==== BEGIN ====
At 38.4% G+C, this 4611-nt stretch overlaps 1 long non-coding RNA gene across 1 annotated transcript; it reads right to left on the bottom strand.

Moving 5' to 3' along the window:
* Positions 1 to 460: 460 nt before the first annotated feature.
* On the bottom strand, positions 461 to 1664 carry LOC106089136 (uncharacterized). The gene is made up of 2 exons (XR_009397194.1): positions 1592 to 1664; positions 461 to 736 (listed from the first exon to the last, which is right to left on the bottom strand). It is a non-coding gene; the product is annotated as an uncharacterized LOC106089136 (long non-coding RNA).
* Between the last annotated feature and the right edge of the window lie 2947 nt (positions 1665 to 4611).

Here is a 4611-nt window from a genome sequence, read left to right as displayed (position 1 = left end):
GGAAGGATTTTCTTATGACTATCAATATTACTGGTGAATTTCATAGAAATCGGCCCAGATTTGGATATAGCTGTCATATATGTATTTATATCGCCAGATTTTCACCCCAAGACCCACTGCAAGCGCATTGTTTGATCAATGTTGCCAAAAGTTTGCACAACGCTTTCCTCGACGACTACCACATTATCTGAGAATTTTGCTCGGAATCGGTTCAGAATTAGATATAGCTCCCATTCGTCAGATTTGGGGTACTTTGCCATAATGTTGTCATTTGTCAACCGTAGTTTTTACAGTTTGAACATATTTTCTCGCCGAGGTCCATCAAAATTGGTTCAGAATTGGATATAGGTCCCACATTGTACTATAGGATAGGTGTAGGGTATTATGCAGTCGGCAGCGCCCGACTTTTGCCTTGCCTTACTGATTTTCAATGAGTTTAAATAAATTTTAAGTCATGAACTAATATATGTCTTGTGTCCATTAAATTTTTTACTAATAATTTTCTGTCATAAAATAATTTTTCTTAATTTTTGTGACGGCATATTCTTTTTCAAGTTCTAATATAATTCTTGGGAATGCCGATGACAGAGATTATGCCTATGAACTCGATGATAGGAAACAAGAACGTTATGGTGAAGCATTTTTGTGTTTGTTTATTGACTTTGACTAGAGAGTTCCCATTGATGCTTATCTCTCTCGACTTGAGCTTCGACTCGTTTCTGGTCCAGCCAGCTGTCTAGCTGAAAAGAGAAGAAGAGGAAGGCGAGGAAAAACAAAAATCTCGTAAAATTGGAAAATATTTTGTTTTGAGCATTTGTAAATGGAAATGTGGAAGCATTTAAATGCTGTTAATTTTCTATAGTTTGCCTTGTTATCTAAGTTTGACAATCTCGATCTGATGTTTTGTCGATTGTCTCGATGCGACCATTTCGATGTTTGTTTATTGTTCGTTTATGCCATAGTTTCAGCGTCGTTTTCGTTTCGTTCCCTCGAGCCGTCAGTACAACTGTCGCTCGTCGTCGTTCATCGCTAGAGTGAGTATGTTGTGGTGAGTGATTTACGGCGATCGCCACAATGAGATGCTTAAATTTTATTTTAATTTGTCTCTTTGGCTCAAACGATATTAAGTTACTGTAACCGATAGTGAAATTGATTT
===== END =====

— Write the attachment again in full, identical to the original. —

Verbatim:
At 38.4% G+C, this 4611-nt stretch overlaps 1 long non-coding RNA gene across 1 annotated transcript; it reads right to left on the bottom strand.

Moving 5' to 3' along the window:
* Positions 1 to 460: 460 nt before the first annotated feature.
* On the bottom strand, positions 461 to 1664 carry LOC106089136 (uncharacterized). The gene is made up of 2 exons (XR_009397194.1): positions 1592 to 1664; positions 461 to 736 (listed from the first exon to the last, which is right to left on the bottom strand). It is a non-coding gene; the product is annotated as an uncharacterized LOC106089136 (long non-coding RNA).
* Between the last annotated feature and the right edge of the window lie 2947 nt (positions 1665 to 4611).

Here is a 4611-nt window from a genome sequence, read left to right as displayed (position 1 = left end):
GGAAGGATTTTCTTATGACTATCAATATTACTGGTGAATTTCATAGAAATCGGCCCAGATTTGGATATAGCTGTCATATATGTATTTATATCGCCAGATTTTCACCCCAAGACCCACTGCAAGCGCATTGTTTGATCAATGTTGCCAAAAGTTTGCACAACGCTTTCCTCGACGACTACCACATTATCTGAGAATTTTGCTCGGAATCGGTTCAGAATTAGATATAGCTCCCATTCGTCAGATTTGGGGTACTTTGCCATAATGTTGTCATTTGTCAACCGTAGTTTTTACAGTTTGAACATATTTTCTCGCCGAGGTCCATCAAAATTGGTTCAGAATTGGATATAGGTCCCACATTGTACTATAGGATAGGTGTAGGGTATTATGCAGTCGGCAGCGCCCGACTTTTGCCTTGCCTTACTGATTTTCAATGAGTTTAAATAAATTTTAAGTCATGAACTAATATATGTCTTGTGTCCATTAAATTTTTTACTAATAATTTTCTGTCATAAAATAATTTTTCTTAATTTTTGTGACGGCATATTCTTTTTCAAGTTCTAATATAATTCTTGGGAATGCCGATGACAGAGATTATGCCTATGAACTCGATGATAGGAAACAAGAACGTTATGGTGAAGCATTTTTGTGTTTGTTTATTGACTTTGACTAGAGAGTTCCCATTGATGCTTATCTCTCTCGACTTGAGCTTCGACTCGTTTCTGGTCCAGCCAGCTGTCTAGCTGAAAAGAGAAGAAGAGGAAGGCGAGGAAAAACAAAAATCTCGTAAAATTGGAAAATATTTTGTTTTGAGCATTTGTAAATGGAAATGTGGAAGCATTTAAATGCTGTTAATTTTCTATAGTTTGCCTTGTTATCTAAGTTTGACAATCTCGATCTGATGTTTTGTCGATTGTCTCGATGCGACCATTTCGATGTTTGTTTATTGTTCGTTTATGCCATAGTTTCAGCGTCGTTTTCGTTTCGTTCCCTCGAGCCGTCAGTACAACTGTCGCTCGTCGTCGTTCATCGCTAGAGTGAGTATGTTGTGGTGAGTGATTTACGGCGATCGCCACAATGAGATGCTTAAATTTTATTTTAATTTGTCTCTTTGGCTCAAACGATATTAAGTTACTGTAACCGATAGTGAAATTGATTT